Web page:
Prof. Pearson...who me?

Tuesday, August 31, 2010

Well, I'm in the thick of it this semester. Already into the second
week of classes here at ECU and my students are nearly done with the
first project. I'm teaching a textile survey class that serves as an
introduction of textile processes and techniques. We are exploring
bookmaking... Creating a fabric cover, making signatures, pocket
folders, and hand binding. Whew! The students are totally rockin' this
project. Big critique on Thursday and then boom- onto Silk Painting.

Opening at ACME

Thursday, August 26, 2010

Friday, August 27th 6-9pm
ACME Art Studios, 711 N. 5th Ave.
Wilmington, NC 28401

Best in Show

My coiled vessel won best in show at the juried art exhibition at the
Greenville Museum of Art in Greenville, NC.

I made it using rusted cotton fabric, vines, and sinew. It's about 2
feet x 2 feet x 2 feet.

Snapshots of Snapshot

Thursday, August 19, 2010

Here's a few pics I pulled off the VAE's Flickr. To see them all click here.

We Made a World of Our Own

Wednesday, August 18, 2010

We Made a World of Our Own is an evocative multimedia installation that combines everyday, handmade objects with new media elements such as video and audio components to create an immersive sensory experience.
Although the piece draws from my own memories, there's a familiarity in the story being told, one that can be felt on a universal level and attributed to each viewer's own imagination and childhood world of make-believe.
The installation is a vignette of my life growing up in a small town in Missouri. Although we lived a mere seven miles out of the city limits, it seemed very rural and isolated. My siblings were my playmates and partners in crime. The majority of our time was spent outside making forts, building shelters, playing house, endlessly swinging, pretending to be on the prairie with Laura Ingalls, or reenacting the spirited Depression-era adventures of The Boxcar Children.
We lived next door to my Grannie who was always working in the garden, canning, and cleaning. Sun bleached sheets, pillowcases, aprons, and skirts would billow from a clothesline propped up in the middle by a long pole. We would meander into the woods to hunt for treasures and climb on grapevine branches.
To keep cool, we splashed around in a little metal washtub that we filled with well water every morning in hopes that it would be just right by mid afternoon. We had to guard the tub from the random stray dogs that were always wandering around during the summers. One itchy dog could easily drain the tub if we weren't careful. That tub is now well over one hundred years old; my Grannie herself used to play in it when she was a child.
"We Made a World of Our Own" is a fabrication of my past. The clothes hanging in the installation are handmade and feature original photographs digitally printed onto the fabric with machine stitching running throughout. Some of the images are brighter and more vivid, others are faded and nearly gone - not unlike some of my memories. The clothes are also metaphoric for the role-playing, exploration, and experimentation that happens so naturally for children during times of make-believe.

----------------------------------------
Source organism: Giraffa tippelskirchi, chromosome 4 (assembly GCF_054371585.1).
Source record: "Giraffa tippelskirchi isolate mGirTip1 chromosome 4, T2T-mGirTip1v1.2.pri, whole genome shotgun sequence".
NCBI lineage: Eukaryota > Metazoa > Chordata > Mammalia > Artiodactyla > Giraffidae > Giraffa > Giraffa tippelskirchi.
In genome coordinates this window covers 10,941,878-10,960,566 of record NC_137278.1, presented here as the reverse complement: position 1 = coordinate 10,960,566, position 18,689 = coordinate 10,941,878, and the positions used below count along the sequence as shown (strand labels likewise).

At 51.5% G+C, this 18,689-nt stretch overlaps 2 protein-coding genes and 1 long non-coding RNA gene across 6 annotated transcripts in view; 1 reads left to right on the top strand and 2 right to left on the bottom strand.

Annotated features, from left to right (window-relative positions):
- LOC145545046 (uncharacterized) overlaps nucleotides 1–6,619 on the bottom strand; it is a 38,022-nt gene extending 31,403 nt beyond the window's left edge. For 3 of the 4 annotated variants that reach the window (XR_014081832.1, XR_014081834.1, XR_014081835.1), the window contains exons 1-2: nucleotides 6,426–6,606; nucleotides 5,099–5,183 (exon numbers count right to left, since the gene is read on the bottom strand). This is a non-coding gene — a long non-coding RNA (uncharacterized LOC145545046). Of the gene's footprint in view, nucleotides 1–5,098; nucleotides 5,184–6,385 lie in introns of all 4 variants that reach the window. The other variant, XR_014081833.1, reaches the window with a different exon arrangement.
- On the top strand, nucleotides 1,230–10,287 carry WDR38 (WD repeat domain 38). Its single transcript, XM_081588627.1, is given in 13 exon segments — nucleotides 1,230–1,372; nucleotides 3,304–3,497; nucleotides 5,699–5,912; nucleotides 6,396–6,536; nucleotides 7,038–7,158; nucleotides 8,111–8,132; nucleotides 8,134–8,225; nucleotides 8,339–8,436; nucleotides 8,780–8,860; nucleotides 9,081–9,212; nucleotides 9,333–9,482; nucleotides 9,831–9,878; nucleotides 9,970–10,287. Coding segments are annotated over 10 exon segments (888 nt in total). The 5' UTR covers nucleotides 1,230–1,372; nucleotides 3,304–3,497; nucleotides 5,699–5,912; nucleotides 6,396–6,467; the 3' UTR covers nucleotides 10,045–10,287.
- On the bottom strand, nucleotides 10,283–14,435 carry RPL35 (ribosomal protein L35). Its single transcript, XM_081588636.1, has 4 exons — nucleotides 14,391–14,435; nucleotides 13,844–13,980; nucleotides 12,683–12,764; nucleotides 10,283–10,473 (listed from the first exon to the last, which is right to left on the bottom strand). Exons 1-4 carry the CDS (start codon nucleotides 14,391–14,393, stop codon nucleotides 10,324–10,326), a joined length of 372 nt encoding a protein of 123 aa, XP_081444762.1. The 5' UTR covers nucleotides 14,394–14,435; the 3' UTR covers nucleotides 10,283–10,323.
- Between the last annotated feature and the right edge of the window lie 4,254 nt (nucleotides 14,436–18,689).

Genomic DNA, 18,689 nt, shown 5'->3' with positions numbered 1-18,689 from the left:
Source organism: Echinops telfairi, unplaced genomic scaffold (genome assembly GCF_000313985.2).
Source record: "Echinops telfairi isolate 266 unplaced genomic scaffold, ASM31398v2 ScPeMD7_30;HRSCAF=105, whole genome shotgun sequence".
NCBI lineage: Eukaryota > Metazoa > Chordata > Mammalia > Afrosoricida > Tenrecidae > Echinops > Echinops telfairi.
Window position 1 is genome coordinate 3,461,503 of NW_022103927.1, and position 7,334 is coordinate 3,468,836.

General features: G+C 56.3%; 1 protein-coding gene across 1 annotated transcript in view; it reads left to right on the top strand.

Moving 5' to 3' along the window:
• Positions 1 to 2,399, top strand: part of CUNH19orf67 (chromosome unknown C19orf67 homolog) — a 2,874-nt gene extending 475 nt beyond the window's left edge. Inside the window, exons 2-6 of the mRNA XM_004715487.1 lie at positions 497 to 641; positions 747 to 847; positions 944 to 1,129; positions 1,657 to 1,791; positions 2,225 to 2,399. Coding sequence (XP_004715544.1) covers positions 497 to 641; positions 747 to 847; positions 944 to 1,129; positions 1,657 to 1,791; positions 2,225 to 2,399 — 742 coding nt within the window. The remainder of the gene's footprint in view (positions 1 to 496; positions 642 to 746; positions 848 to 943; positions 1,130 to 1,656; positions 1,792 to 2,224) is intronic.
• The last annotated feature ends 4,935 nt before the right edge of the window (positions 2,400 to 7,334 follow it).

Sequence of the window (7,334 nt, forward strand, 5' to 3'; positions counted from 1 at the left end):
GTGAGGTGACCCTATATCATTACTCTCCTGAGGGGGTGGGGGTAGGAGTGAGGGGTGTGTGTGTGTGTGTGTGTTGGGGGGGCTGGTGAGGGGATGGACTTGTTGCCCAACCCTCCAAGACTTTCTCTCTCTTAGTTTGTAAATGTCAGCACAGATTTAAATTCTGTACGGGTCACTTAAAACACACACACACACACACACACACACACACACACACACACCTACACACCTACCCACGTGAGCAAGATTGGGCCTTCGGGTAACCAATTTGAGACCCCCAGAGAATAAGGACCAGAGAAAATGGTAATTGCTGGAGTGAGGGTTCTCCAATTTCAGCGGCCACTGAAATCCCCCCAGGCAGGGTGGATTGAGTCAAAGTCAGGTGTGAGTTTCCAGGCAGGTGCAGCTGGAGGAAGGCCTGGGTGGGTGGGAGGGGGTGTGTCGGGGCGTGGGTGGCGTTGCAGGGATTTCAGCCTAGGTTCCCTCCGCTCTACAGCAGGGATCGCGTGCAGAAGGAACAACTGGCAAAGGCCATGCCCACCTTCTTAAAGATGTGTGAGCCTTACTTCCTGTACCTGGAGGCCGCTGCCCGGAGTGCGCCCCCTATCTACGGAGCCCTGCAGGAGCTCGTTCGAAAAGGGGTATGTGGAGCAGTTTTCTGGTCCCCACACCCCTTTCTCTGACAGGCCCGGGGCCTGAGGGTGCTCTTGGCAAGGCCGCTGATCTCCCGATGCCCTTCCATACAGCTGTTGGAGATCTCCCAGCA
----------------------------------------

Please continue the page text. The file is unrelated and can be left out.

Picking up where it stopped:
The seven-foot fabric house is covered with images of children playing; all stitched in thread using a freemotion sewing technique. The puckers and wrinkles add a visual and literal texture to the piece. As does the weaving, which is made up of old clothes donated by my family members. Creating the weaving was an emotional journey that I didn't expect. I held my dad's work shirt, worn and stained, and remembered his life as a mechanic. I wrapped myself in my Grandma BeBe's jacket and cried as I thought about our long talks while popping beans and shelling pecans. I ran my fingers over my mom's nurses smock and breathed in the faint smell of her perfume.
The weaving symbolizes one's path in life and how identities are formed and shaped by childhood experiences. The length represents the distance one gains from those experiences as an adult.
While the front of the little house displays a rear-projected video of my nieces at play, an ethereal melody redefines the space. The audio is a recording from my mom's jewelry box, a gift given to her by my dad when they first started dating and she passed on to me after his death. The tune has an emotive effect that triggers many intimate memories of the world we created with nothing more than our imagination.

Size varies but is approximately 20.5 ft wide, 16 ft deep, and 10-12 ft high.

photos by Justin Pearson Photography

Snapshot at VAE

Tuesday, August 10, 2010

I have one photograph in this show. It's a still from the "Shadow Dance" video. If you're in Raleigh, check it out:

"Snapshot", Visual Art Exchange, Raleigh, North Carolina, 2010
Aug 6–26, 2010, opening reception Aug 6, 6-9 p.m.

Hemingway's Petoskey

Saturday, August 7, 2010

Ernest Hemingway, whose family had summered on Walloon Lake since the
late 1890's, became a frequent guest of the City Park Grill. He would
sit at the second seat from the end of the bar and write the material
that eventually would make him world-famous. His story "A Man of the
World" makes mention of the Annex and surrounding buildings.